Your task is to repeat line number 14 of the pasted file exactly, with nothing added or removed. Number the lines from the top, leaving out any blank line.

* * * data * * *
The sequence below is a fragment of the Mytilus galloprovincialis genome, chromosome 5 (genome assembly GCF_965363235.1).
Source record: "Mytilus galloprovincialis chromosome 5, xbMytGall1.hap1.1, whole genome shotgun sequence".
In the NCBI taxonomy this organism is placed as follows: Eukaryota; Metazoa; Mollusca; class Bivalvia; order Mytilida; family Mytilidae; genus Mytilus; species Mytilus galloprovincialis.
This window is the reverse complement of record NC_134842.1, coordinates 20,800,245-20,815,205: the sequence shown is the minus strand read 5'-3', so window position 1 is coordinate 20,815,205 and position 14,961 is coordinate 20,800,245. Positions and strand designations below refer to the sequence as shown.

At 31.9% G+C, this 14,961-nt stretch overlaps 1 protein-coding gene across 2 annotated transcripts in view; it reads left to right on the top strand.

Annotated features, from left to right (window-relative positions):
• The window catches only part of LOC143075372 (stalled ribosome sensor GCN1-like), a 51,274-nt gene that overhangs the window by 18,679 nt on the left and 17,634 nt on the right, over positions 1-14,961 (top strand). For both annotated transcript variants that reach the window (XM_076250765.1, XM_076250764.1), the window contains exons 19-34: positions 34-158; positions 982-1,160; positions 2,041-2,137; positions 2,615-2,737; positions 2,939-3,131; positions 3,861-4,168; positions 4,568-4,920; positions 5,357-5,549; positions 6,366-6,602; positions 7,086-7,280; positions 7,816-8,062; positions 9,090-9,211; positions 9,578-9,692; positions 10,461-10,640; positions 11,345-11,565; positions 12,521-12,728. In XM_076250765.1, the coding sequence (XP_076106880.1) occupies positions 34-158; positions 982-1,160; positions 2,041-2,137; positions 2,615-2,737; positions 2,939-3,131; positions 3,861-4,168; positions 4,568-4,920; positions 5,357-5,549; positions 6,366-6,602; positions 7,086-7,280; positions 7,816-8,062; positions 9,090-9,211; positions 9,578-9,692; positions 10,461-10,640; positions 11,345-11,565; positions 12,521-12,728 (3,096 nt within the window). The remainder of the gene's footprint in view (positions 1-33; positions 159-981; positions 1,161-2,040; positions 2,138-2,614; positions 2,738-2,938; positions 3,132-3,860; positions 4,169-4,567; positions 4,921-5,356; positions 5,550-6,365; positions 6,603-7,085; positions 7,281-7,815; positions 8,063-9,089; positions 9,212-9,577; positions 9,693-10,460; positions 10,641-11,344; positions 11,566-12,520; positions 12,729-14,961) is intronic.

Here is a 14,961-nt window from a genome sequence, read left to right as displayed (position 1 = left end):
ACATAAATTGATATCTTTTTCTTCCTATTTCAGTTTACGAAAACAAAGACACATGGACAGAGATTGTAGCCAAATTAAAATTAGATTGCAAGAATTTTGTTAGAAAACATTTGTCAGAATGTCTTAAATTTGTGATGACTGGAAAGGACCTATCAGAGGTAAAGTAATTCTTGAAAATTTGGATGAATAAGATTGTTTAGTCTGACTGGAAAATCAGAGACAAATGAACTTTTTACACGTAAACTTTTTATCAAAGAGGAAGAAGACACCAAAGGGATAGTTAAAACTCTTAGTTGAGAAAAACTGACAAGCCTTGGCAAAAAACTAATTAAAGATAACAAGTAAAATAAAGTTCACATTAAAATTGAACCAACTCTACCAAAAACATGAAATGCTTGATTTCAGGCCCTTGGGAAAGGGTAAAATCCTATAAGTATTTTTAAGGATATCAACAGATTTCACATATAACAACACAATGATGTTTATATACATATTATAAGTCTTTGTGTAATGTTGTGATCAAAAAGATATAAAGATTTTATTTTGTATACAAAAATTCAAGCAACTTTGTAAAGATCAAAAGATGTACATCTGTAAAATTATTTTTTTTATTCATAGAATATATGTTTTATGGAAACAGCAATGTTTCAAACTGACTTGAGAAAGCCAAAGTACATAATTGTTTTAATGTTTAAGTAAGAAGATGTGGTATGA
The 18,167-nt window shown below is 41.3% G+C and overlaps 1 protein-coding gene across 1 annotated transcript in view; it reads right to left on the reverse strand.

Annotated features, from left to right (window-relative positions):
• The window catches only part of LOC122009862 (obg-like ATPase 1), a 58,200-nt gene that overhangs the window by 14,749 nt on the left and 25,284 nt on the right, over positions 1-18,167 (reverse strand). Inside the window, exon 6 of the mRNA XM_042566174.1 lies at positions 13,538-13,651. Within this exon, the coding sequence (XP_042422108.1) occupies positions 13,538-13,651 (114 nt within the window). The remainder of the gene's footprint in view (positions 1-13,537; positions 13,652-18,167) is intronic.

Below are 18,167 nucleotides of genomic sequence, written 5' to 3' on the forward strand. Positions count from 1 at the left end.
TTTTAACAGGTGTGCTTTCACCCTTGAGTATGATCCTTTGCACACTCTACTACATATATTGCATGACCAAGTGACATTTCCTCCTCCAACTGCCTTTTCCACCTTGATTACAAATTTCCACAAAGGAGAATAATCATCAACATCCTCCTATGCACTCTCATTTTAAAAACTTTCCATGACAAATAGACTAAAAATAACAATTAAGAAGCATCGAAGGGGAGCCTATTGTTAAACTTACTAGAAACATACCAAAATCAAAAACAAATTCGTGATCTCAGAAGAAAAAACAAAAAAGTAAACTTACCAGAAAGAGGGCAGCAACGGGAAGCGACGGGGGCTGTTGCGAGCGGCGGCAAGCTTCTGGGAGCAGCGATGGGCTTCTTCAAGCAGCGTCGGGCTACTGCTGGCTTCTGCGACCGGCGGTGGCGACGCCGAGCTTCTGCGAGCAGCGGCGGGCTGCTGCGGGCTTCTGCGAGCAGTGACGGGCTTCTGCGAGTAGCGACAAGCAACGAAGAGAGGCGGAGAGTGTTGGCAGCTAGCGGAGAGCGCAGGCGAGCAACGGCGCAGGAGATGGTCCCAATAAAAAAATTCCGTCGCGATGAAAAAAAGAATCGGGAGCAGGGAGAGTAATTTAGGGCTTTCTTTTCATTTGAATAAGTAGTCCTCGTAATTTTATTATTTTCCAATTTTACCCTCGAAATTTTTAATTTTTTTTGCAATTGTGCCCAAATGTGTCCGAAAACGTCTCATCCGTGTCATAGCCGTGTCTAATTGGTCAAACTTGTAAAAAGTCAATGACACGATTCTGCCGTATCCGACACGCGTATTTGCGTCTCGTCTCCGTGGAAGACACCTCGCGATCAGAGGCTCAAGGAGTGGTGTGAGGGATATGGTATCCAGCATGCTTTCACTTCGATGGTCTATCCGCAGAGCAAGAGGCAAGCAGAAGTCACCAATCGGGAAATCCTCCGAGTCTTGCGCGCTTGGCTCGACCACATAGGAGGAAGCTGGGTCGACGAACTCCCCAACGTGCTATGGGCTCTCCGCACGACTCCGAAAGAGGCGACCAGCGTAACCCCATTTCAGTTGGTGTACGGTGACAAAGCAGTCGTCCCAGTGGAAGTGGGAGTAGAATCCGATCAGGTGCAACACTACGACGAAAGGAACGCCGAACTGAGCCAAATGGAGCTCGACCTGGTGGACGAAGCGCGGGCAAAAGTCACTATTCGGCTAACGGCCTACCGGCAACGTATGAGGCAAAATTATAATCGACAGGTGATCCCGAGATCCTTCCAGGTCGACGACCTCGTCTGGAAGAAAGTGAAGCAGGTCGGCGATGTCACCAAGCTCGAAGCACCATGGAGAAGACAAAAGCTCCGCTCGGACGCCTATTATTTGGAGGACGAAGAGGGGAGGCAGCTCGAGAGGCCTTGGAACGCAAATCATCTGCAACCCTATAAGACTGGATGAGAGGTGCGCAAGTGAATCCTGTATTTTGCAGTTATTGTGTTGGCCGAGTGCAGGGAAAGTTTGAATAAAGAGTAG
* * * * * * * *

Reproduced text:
TTTTAACAGGTGTGCTTTCACCCTTGAGTATGATCCTTTGCACACTCTACTACATATATTGCATGACCAAGTGACATTTCCTCCTCCAACTGCCTTTTCCACCTTGATTACAAATTTCCACAAAGGAGAATAATCATCAACATCCTCCTATGCACTCTCATTTTAAAAACTTTCCATGACAAATAGACTAAAAATAACAATTAAGAAGCATCGAAGGGGAGCCTATTGTTAAACTTACTAGAAACATACCAAAATCAAAAACAAATTCGTGATCTCAGAAGAAAAAACAAAAAAGTAAACTTACCAGAAAGAGGGCAGCAACGGGAAGCGACGGGGGCTGTTGCGAGCGGCGGCAAGCTTCTGGGAGCAGCGATGGGCTTCTTCAAGCAGCGTCGGGCTACTGCTGGCTTCTGCGACCGGCGGTGGCGACGCCGAGCTTCTGCGAGCAGCGGCGGGCTGCTGCGGGCTTCTGCGAGCAGTGACGGGCTTCTGCGAGTAGCGACAAGCAACGAAGAGAGGCGGAGAGTGTTGGCAGCTAGCGGAGAGCGCAGGCGAGCAACGGCGCAGGAGATGGTCCCAATAAAAAAATTCCGTCGCGATGAAAAAAAGAATCGGGAGCAGGGAGAGTAATTTAGGGCTTTCTTTTCATTTGAATAAGTAGTCCTCGTAATTTTATTATTTTCCAATTTTACCCTCGAAATTTTTAATTTTTTTTGCAATTGTGCCCAAATGTGTCCGAAAACGTCTCATCCGTGTCATAGCCGTGTCTAATTGGTCAAACTTGTAAAAAGTCAATGACACGATTCTGCCGTATCCGACACGCGTATTTGCGTCTCGTCTCCGTGGAAGACACCTCGCGATCAGAGGCTCAAGGAGTGGTGTGAGGGATATGGTATCCAGCATGCTTTCACTTCGATGGTCTATCCGCAGAGCAAGAGGCAAGCAGAAGTCACCAATCGGGAAATCCTCCGAGTCTTGCGCGCTTGGCTCGACCACATAGGAGGAAGCTGGGTCGACGAACTCCCCAACGTGCTATGGGCTCTCCGCACGACTCCGAAAGAGGCGACCAGCGTAACCCCATTTCAGTTGGTGTACGGTGACAAAGCAGTCGTCCCAGTGGAAGTGGGAGTAGAATCCGATCAGGTGCAACACTACGACGAAAGGAACGCCGAACTGAGCCAAATGGAGCTCGACCTGGTGGACGAAGCGCGGGCAAAAGTCACTATTCGGCTAACGGCCTACCGGCAACGTATGAGGCAAAATTATAATCGACAGGTGATCCCGAGATCCTTCCAGGTCGACGACCTCGTCTGGAAGAAAGTGAAGCAGGTCGGCGATGTCACCAAGCTCGAAGCACCATGGAGAAGACAAAAGCTCCGCTCGGACGCCTATTATTTGGAGGACGAAGAGGGGAGGCAGCTCGAGAGGCCTTGGAACGCAAATCATCTGCAACCCTATAAGACTGGATGAGAGGTGCGCAAGTGAATCCTGTATTTTGCAGTTATTGTGTTGGCCGAGTGCAGGGAAAGTTTGAATAAAGAGTAG